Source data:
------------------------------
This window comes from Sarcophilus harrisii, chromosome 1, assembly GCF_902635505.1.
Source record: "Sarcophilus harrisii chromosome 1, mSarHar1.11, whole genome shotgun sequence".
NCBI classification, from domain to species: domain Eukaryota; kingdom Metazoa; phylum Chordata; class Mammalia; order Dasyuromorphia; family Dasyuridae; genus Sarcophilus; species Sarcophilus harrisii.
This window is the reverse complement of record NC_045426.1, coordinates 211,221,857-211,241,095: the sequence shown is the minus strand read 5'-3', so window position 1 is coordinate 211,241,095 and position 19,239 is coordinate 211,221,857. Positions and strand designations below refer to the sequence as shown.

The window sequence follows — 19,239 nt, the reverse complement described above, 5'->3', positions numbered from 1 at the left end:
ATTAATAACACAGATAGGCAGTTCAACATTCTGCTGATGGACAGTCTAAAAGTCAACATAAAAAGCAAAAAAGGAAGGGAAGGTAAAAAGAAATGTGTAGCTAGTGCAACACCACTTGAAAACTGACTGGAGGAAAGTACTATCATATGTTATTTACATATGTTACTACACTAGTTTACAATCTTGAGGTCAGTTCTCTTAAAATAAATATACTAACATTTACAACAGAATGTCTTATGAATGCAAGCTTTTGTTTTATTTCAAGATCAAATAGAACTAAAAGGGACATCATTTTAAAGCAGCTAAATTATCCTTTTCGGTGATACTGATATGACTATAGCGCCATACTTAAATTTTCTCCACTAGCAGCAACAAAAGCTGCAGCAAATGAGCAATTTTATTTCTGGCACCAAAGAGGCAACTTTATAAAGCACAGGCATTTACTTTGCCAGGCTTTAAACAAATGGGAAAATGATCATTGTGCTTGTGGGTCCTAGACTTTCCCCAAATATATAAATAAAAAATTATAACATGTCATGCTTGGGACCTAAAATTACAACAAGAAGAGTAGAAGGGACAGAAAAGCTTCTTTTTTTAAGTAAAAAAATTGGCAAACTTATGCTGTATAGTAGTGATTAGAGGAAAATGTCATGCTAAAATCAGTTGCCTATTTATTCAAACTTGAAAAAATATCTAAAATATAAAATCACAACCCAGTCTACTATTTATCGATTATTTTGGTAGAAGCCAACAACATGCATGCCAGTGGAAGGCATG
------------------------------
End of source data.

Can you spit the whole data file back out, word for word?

This window comes from Sarcophilus harrisii, chromosome 1, assembly GCF_902635505.1.
Source record: "Sarcophilus harrisii chromosome 1, mSarHar1.11, whole genome shotgun sequence".
NCBI classification, from domain to species: domain Eukaryota; kingdom Metazoa; phylum Chordata; class Mammalia; order Dasyuromorphia; family Dasyuridae; genus Sarcophilus; species Sarcophilus harrisii.
This window is the reverse complement of record NC_045426.1, coordinates 211,221,857-211,241,095: the sequence shown is the minus strand read 5'-3', so window position 1 is coordinate 211,241,095 and position 19,239 is coordinate 211,221,857. Positions and strand designations below refer to the sequence as shown.

The window sequence follows — 19,239 nt, the reverse complement described above, 5'->3', positions numbered from 1 at the left end:
ATTAATAACACAGATAGGCAGTTCAACATTCTGCTGATGGACAGTCTAAAAGTCAACATAAAAAGCAAAAAAGGAAGGGAAGGTAAAAAGAAATGTGTAGCTAGTGCAACACCACTTGAAAACTGACTGGAGGAAAGTACTATCATATGTTATTTACATATGTTACTACACTAGTTTACAATCTTGAGGTCAGTTCTCTTAAAATAAATATACTAACATTTACAACAGAATGTCTTATGAATGCAAGCTTTTGTTTTATTTCAAGATCAAATAGAACTAAAAGGGACATCATTTTAAAGCAGCTAAATTATCCTTTTCGGTGATACTGATATGACTATAGCGCCATACTTAAATTTTCTCCACTAGCAGCAACAAAAGCTGCAGCAAATGAGCAATTTTATTTCTGGCACCAAAGAGGCAACTTTATAAAGCACAGGCATTTACTTTGCCAGGCTTTAAACAAATGGGAAAATGATCATTGTGCTTGTGGGTCCTAGACTTTCCCCAAATATATAAATAAAAAATTATAACATGTCATGCTTGGGACCTAAAATTACAACAAGAAGAGTAGAAGGGACAGAAAAGCTTCTTTTTTTAAGTAAAAAAATTGGCAAACTTATGCTGTATAGTAGTGATTAGAGGAAAATGTCATGCTAAAATCAGTTGCCTATTTATTCAAACTTGAAAAAATATCTAAAATATAAAATCACAACCCAGTCTACTATTTATCGATTATTTTGGTAGAAGCCAACAACATGCATGCCAGTGGAAGGCATG